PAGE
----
About Bruce Adams - British Jazz Trumpet Player

 

Bruce's interest in jazz started as a seven year old in Glasgow when he heard a record of Django Reindhart.  So impressed was Bruce, that he wanted to be able to play like Django. Fortunately his father Bob (himself a professional guitarist) spotted the obvious flaw in this plan. Bruce was a terrible guitarist, so he bought him a trumpet instead. So the world was saved from yet another guy who thought he could play guitar but couldn't. It's a pity his father hadn't been more ambitious. He should have been the Charles Bronson to bad Guitarists and wiped them all out.

 

Bruce was eleven when he started on trumpet, and did his first gig after five months. Within another few months, he was gigging regularly around Glasgow. When he was fourteen, as a prodigy of Nat Gonella's, he won on Hughie Green's Opportunity Knocks. The following year he went on the road doing a double act with his father Bob - Expo '67 in Montreal was followed by a C.S.E. tour for the troops in Aden with Tony Hancock. Over the next few years further C.S.E. shows were followed by trips to New York on the QE2 and cruising with P&O. Sadly the Act finished in 1973 with Bob's premature death.

 

Bruce settled back in Glasgow and got involved in the local jazz scene, forming a quintet with Scottish alto saxophonist Bill Fanning, and going on to form an eighteen piece big band with Bill. Bruce eventually started playing with the George McGowan Big Band with whom he won Best Trumpet and Outstanding Musician in the 1982 Holsten Jazz Journal Big Band Competition. Followed two years later by the best soloist prize in the BBC Big Band Competition.

 

Bruce’s regular appearances at the Edinburgh and Glasgow jazz festivals enabled him to share the stage with people like Dick Hyman, Bob Wilbur, Benny Carter, Buddy Tate, Al Cohn, Al Grey, Ray Bryant, Milt Hinton, Gus Johnson, Danny Moss, Jack Parnell, Roy Williams, Bill Allred, George Chisholm, Dave McKenna and Jake Hanna. Other festivals include Sacramento, Cork, Breda, Eindhoven, Brecon, Swanage, Decatur, Berne, Licata, Silda, British Columbia, Birmingham, Olymp Jazz Festival Stuttgart, Chateauneuf de Faou and Hanover.


Bruce is a frequent guest soloist on the European jazz scene, playing regularly in Paris, Belgium, Germany, Holland, Norway, Denmark, Finland, Austria, Slovenia, Croatia, Italy, Sicily. Often with Belgian pianist and saxophonist, Pascal Michaux. Other top European players Bruce has played with include George Arvanitas, Phillipe Duchemin, Charly Antolini, Pete York, Charly Hollering, Thilo Wagner and Lindy Huppertsberg.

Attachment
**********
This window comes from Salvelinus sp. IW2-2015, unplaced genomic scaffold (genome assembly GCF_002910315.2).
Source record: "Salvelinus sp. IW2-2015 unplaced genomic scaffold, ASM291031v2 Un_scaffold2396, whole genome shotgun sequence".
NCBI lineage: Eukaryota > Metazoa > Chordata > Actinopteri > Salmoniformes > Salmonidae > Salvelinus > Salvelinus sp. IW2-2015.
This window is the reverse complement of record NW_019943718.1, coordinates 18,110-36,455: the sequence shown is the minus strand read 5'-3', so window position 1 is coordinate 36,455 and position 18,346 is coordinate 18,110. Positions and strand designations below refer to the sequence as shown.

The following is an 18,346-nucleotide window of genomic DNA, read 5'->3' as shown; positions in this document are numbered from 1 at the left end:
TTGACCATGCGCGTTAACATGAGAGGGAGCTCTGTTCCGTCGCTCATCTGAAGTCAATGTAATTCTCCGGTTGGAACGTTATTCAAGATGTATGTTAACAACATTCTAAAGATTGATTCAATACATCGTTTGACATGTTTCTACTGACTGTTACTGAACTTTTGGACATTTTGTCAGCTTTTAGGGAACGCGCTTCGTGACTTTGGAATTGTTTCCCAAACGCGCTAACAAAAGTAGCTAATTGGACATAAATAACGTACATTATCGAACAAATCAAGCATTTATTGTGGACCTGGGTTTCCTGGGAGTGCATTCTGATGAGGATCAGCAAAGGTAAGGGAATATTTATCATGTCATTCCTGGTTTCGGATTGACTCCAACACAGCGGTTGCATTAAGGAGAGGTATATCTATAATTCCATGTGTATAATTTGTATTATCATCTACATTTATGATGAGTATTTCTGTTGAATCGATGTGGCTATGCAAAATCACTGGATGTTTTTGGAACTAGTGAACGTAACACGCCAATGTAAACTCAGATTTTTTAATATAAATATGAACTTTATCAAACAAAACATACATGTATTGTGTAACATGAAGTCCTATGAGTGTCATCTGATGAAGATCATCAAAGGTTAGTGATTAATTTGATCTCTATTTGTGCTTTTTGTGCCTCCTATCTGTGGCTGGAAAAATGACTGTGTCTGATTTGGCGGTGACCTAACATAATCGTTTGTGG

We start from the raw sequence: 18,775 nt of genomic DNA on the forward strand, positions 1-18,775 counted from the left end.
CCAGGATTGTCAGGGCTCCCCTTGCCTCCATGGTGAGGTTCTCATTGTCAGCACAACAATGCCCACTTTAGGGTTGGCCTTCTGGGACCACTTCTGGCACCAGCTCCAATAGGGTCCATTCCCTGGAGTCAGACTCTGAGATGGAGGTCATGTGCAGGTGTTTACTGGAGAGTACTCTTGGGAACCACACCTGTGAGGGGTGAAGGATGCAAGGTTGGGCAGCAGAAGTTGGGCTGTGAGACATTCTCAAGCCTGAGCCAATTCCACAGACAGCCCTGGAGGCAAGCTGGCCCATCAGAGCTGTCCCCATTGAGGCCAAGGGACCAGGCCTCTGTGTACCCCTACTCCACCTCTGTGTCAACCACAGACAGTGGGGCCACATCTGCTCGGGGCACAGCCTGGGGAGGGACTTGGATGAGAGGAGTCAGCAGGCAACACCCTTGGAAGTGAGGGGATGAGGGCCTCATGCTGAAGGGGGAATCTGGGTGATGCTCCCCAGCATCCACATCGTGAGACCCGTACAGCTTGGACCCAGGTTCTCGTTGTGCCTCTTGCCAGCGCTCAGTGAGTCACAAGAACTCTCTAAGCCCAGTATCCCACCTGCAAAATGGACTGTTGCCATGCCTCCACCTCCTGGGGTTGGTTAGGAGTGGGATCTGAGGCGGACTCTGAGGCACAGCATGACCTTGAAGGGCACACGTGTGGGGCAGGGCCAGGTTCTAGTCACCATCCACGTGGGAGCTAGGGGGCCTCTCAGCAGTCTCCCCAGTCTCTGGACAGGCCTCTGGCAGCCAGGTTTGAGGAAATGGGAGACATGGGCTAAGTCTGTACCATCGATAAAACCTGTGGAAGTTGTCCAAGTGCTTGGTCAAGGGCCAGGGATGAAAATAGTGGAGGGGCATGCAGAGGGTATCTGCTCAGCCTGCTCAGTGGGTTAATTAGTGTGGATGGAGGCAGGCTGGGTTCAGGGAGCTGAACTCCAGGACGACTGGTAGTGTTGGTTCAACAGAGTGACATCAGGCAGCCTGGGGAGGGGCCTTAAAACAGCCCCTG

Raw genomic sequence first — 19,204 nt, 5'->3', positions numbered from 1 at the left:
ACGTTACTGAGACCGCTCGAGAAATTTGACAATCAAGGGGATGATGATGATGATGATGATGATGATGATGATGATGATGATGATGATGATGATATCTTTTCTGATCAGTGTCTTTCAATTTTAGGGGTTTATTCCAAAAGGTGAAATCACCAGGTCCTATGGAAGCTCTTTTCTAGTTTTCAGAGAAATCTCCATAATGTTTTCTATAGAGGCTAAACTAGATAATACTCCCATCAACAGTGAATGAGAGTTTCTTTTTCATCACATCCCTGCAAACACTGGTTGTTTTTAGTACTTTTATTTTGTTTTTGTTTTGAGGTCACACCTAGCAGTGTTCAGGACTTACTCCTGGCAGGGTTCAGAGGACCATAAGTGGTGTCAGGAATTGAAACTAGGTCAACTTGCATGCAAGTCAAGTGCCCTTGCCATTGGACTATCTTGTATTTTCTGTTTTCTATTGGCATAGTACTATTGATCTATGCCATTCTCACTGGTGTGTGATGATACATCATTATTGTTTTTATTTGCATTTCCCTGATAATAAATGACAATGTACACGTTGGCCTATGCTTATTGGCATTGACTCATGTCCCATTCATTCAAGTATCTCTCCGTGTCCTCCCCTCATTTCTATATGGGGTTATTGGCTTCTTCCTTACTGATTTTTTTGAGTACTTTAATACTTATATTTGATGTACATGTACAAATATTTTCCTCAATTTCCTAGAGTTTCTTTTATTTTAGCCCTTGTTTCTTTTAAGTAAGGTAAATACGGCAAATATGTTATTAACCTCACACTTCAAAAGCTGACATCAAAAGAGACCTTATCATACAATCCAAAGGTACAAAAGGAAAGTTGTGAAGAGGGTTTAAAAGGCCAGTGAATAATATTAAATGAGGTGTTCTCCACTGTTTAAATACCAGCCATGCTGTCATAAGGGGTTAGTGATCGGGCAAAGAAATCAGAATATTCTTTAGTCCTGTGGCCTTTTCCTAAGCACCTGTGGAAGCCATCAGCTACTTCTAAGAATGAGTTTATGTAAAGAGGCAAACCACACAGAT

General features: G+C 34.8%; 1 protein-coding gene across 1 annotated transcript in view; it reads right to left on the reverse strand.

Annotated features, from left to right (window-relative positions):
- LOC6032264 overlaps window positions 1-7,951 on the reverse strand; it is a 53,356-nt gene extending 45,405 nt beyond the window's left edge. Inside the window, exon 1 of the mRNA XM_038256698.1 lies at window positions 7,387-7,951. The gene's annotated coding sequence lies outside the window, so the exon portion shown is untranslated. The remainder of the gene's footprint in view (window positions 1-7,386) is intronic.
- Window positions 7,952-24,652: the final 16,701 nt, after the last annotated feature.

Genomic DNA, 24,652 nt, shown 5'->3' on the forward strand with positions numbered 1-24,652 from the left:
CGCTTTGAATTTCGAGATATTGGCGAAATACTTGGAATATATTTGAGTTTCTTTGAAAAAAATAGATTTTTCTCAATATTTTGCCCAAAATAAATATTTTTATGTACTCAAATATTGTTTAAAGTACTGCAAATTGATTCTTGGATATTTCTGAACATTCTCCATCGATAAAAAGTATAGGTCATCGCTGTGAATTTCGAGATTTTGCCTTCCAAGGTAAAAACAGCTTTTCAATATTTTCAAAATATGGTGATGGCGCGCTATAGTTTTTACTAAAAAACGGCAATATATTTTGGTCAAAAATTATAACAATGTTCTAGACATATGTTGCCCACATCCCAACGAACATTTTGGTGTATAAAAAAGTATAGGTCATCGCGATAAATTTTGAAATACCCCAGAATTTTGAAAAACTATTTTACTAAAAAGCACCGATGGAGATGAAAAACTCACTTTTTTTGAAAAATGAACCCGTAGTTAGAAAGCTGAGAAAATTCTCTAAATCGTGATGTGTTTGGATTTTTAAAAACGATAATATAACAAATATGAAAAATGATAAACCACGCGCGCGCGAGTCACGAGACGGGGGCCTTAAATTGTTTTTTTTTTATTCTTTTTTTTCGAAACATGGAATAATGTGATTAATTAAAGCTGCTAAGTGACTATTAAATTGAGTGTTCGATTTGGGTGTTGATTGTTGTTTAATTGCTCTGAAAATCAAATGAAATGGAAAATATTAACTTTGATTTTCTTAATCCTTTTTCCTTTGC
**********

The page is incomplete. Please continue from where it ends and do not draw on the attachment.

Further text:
In 1990, Bruce released his first solo Album, "One Foot In The Gutter", followed shortly afterwards by "Sidesteppin" with saxophonist Alan Barnes. The next quintet album was "Let's Face The Music”, followed by another quartet Album "Good Bait", recorded live at Ronnie Scott's Jazz Club. Also in the record portfolio is a duo album recorded with pianist Brian Dee, entitled "All the way". The current quintet album" Spontaneous Combustion" is the latest contribution from the quintet. Bruce’s latest quartet album “As Sure As You’re Born” was recorded in France with guitarist Tony Marshall, legendary bassist Spike Heatley and drummer Malcolm Mortimore, and is currently available on Mainstem records.

 

Bruce also features on Alan Barnes Octet Albums - "The Sherlock Holmes Suite", "The Marbella Suite", " Songs for Unsung Heroes", "The Seven ages of Jazz" and "Harlem Air Shaft" and Alan’s latest Johnny Hodges project, (yet to be named or released) with Ken Peplowski.

 

Bruce's big band career includes Drinking with the “ Scottish Radio Orchestra”, “The Tommy Sampson Big Band”,” The Kenny Baker Dozen”, The” BBC Big Band”, ”Echoes of Ellington”, The” Don Lusher Big Band” and one of the last concerts of the” Ted Heath Band” under the direction of Don Lusher.

Bruce has also featured as guest soloist with the “BBC Big Band”, The “Fat Chops Big Band” and “MYJO”

 

Often a regular nominee in the British Jazz Awards, Bruce won the Top Trumpet prize in 2000, 2006 and 2008 and placed in the top 5 again in 2010.

 


Bruce also works as a clinician and educator, and is an endorsee of Vincent Bach Trumpets and Flugelhorns.